In 2008, HP (now part of the newly split-off HPE) bought Electronic Data Systems (EDS) for $13.9 billion, a massive amount for what at the time was one of the biggest IT services players in the market space, behind IBM. This was whilst HP’s services division languished in fifth place, behind both Accenture and Fujitsu.
At the time of the deal, it was said that it was too big a merger: a little bit like a whitebait eating a whale. The power of the deal was obvious. HP as an IT services player was catapulted to second place in revenue. It was generally thought to be a good deal, as the majority of the heavy lifting to transform EDS had already been done by the management team led by Michael Jordan.
However, it was not long before the cracks in the deal started to show. EDS was no longer the powerhouse it had been in the latter half of the 1990s. It already had a bad record for delivery. (It was a well-known joke in IT service circles that “EDS” stood for “everything delivered slowly.”) HP had inherited a company mired in legal battles caused by late, sloppy delivery of work; some of the lawsuits even accused the company of fraud. Within months of the deal’s closing, HP had to pay British company BSkyB a £200 million ($300 million) fine.
Four years later, HP was forced to write off over $8 billion in value. Why was this the case? It could be argued that it was mainly due to post-acquisition “cost savings” from laying off thousands of staff, from both HP Technology Services and EDS.
Other issues included cultural changes in HP Technology Services. Prior to the acquisition, HP had a very good reputation among its customers for good service and delivery. In fact, a large number of its clients were customers that had moved to HP from EDS because EDS had failed to deliver. Those customers were very upset when HP started to act like EDS after the merger. HP hemorrhaged contracts. By 2014, it had lost its spot in second place to Fujitsu, and Accenture was rapidly catching up.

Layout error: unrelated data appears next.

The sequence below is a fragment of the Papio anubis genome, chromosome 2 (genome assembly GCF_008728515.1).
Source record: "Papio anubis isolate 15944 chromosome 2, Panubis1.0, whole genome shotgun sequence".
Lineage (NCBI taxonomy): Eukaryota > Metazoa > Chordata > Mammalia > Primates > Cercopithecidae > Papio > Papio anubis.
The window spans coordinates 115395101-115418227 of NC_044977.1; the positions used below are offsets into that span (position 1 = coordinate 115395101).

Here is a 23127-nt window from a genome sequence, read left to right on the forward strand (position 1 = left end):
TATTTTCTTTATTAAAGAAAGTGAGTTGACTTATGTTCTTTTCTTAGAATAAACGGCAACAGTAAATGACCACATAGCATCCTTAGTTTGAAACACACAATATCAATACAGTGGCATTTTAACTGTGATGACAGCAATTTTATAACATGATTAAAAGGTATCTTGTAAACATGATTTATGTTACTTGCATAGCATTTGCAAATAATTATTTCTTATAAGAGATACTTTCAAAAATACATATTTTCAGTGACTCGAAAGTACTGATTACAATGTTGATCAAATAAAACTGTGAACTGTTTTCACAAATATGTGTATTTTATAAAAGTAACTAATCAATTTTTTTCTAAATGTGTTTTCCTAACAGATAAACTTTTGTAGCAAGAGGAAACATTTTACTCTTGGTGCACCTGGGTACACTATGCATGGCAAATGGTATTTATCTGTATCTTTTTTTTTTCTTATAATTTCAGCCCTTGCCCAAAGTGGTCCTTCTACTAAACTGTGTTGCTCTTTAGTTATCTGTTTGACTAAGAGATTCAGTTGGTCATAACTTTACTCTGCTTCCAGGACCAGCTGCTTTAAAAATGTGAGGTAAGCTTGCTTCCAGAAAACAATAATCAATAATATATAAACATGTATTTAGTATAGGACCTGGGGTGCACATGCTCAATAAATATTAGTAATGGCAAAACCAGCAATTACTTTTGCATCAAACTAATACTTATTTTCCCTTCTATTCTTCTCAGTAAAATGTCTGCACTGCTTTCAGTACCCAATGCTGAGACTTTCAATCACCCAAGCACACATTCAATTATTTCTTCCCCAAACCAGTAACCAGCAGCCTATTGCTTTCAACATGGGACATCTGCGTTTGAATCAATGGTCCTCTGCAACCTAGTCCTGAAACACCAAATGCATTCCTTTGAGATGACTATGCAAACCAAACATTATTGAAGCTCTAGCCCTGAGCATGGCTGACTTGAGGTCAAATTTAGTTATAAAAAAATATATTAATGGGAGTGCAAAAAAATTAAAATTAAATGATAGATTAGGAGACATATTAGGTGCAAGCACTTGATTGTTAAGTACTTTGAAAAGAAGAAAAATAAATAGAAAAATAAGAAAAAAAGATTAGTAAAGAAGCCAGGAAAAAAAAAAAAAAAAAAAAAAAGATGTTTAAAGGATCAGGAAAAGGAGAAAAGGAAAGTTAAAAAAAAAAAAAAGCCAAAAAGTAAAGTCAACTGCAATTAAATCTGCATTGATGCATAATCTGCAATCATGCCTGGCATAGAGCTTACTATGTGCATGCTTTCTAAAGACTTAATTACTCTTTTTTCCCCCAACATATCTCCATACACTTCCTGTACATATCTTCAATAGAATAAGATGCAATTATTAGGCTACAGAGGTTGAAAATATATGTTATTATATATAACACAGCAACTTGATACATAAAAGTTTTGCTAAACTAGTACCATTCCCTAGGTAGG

Fast-forward to May 2016. The newly formed HPE has just sold its Technology Services division to CSC for $8.5 billion, an effective loss of over $5 billion in eight years. HPE as a company will now focus on its core skill sets in software, server systems, networking, and storage systems. It will, however, retain a 50% stake in the resultant merged CSC/HP Technology Services company. Therefore, it will benefit if the venture is successful, and it can safely divest itself of the equity if it is not.
CSC, however, must be jumping for joy. As a result of the deal, it has catapulted to number two in the ranking of global IT service companies, jumping above players like Capgemini, Oracle, Accenture, and Fujitsu. Does any of this sound familiar?
CSC will need to look to history so that it does not suffer exactly the same problems that HP did when it acquired EDS. HP Technology Services is still at its core EDS, with all the problems that were inherent in the original company. The Technology Services division did not inherit HP culture, but rather subsumed EDS processes. This is why HP never delivered on its initial promises of creating an agile powerhouse of a services division. Once again, a whitebait is attempting to devour a whale.
The marketplace is a completely different beast today than it was in 2008. Waterfall methodologies will no longer cut it. Bimodal and ITIL are already outdated. DevOps and the brave new world are with us.
I wish CSC good luck with its new toy, but sadly, all I can see is history repeating itself.
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